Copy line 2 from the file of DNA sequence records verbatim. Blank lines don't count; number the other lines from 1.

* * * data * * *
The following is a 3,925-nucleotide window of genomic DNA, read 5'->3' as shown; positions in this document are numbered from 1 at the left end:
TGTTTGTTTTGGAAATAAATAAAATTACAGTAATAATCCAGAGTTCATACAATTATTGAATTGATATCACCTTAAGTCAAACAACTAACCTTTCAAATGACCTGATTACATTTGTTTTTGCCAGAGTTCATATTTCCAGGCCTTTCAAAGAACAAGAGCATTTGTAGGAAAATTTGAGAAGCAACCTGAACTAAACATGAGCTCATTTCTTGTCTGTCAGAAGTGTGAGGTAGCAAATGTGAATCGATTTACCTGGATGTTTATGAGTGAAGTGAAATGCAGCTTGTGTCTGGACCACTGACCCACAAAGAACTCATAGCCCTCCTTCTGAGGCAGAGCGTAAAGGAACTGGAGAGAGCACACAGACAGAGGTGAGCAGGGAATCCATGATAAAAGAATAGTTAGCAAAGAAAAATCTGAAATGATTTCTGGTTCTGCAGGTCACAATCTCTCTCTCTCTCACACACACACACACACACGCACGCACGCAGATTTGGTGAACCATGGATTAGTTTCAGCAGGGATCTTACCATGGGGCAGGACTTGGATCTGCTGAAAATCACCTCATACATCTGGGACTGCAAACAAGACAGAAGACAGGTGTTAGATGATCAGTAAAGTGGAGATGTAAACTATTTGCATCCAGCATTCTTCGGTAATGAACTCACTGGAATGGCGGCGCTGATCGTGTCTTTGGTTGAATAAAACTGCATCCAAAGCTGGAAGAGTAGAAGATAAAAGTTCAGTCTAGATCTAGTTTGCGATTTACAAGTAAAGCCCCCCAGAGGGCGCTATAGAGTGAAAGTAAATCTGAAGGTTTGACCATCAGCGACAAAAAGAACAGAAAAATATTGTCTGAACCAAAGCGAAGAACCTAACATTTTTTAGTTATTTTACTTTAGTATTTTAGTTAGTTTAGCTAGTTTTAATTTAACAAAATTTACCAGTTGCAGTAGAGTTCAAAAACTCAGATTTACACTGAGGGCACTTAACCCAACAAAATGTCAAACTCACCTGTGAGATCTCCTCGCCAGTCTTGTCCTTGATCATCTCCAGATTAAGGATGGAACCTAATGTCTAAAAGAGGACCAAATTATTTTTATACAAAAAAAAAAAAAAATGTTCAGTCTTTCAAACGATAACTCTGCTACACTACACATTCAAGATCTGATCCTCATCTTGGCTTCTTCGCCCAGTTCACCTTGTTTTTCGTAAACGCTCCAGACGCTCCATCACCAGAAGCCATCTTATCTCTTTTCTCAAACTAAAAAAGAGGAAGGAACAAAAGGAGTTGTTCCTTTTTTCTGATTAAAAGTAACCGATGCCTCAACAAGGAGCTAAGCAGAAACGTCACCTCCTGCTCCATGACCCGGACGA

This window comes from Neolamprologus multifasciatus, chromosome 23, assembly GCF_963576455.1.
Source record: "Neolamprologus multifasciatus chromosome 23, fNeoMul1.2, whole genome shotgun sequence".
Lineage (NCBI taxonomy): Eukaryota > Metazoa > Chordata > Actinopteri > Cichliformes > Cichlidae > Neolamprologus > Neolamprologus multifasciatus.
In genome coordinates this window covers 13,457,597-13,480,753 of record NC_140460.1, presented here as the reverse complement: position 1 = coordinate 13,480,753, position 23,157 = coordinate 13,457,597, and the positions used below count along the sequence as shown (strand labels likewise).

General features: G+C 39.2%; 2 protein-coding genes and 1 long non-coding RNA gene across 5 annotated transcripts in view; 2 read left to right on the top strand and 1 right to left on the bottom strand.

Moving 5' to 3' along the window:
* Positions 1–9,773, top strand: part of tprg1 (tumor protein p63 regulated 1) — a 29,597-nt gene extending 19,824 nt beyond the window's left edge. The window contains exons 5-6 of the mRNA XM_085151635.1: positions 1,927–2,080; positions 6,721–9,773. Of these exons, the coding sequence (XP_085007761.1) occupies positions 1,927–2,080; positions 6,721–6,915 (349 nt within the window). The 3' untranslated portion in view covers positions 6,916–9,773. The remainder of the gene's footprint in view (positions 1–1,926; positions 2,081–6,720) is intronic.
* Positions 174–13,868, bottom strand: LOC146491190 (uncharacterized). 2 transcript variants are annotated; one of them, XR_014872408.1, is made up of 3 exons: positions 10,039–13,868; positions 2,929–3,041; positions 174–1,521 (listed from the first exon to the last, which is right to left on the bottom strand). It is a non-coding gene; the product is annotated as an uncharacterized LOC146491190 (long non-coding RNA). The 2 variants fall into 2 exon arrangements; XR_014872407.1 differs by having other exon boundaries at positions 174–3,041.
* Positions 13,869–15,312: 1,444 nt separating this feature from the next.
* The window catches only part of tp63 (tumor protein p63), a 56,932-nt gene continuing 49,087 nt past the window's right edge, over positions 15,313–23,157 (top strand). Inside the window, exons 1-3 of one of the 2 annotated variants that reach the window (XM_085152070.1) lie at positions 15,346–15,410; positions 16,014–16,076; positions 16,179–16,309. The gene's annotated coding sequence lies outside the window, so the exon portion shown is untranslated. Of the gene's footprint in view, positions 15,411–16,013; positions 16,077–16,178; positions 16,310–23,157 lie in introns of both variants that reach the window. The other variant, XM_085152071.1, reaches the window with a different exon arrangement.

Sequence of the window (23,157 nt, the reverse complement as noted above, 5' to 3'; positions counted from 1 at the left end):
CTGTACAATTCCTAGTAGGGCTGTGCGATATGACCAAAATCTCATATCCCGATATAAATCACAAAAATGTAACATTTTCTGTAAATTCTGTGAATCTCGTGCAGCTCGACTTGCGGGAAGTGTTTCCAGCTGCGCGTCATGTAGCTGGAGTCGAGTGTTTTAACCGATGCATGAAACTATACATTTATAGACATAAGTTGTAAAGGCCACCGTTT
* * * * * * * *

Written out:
TGTTTGTTTTGGAAATAAATAAAATTACAGTAATAATCCAGAGTTCATACAATTATTGAATTGATATCACCTTAAGTCAAACAACTAACCTTTCAAATGACCTGATTACATTTGTTTTTGCCAGAGTTCATATTTCCAGGCCTTTCAAAGAACAAGAGCATTTGTAGGAAAATTTGAGAAGCAACCTGAACTAAACATGAGCTCATTTCTTGTCTGTCAGAAGTGTGAGGTAGCAAATGTGAATCGATTTACCTGGATGTTTATGAGTGAAGTGAAATGCAGCTTGTGTCTGGACCACTGACCCACAAAGAACTCATAGCCCTCCTTCTGAGGCAGAGCGTAAAGGAACTGGAGAGAGCACACAGACAGAGGTGAGCAGGGAATCCATGATAAAAGAATAGTTAGCAAAGAAAAATCTGAAATGATTTCTGGTTCTGCAGGTCACAATCTCTCTCTCTCTCACACACACACACACACACGCACGCACGCAGATTTGGTGAACCATGGATTAGTTTCAGCAGGGATCTTACCATGGGGCAGGACTTGGATCTGCTGAAAATCACCTCATACATCTGGGACTGCAAACAAGACAGAAGACAGGTGTTAGATGATCAGTAAAGTGGAGATGTAAACTATTTGCATCCAGCATTCTTCGGTAATGAACTCACTGGAATGGCGGCGCTGATCGTGTCTTTGGTTGAATAAAACTGCATCCAAAGCTGGAAGAGTAGAAGATAAAAGTTCAGTCTAGATCTAGTTTGCGATTTACAAGTAAAGCCCCCCAGAGGGCGCTATAGAGTGAAAGTAAATCTGAAGGTTTGACCATCAGCGACAAAAAGAACAGAAAAATATTGTCTGAACCAAAGCGAAGAACCTAACATTTTTTAGTTATTTTACTTTAGTATTTTAGTTAGTTTAGCTAGTTTTAATTTAACAAAATTTACCAGTTGCAGTAGAGTTCAAAAACTCAGATTTACACTGAGGGCACTTAACCCAACAAAATGTCAAACTCACCTGTGAGATCTCCTCGCCAGTCTTGTCCTTGATCATCTCCAGATTAAGGATGGAACCTAATGTCTAAAAGAGGACCAAATTATTTTTATACAAAAAAAAAAAAAAATGTTCAGTCTTTCAAACGATAACTCTGCTACACTACACATTCAAGATCTGATCCTCATCTTGGCTTCTTCGCCCAGTTCACCTTGTTTTTCGTAAACGCTCCAGACGCTCCATCACCAGAAGCCATCTTATCTCTTTTCTCAAACTAAAAAAGAGGAAGGAACAAAAGGAGTTGTTCCTTTTTTCTGATTAAAAGTAACCGATGCCTCAACAAGGAGCTAAGCAGAAACGTCACCTCCTGCTCCATGACCCGGACGA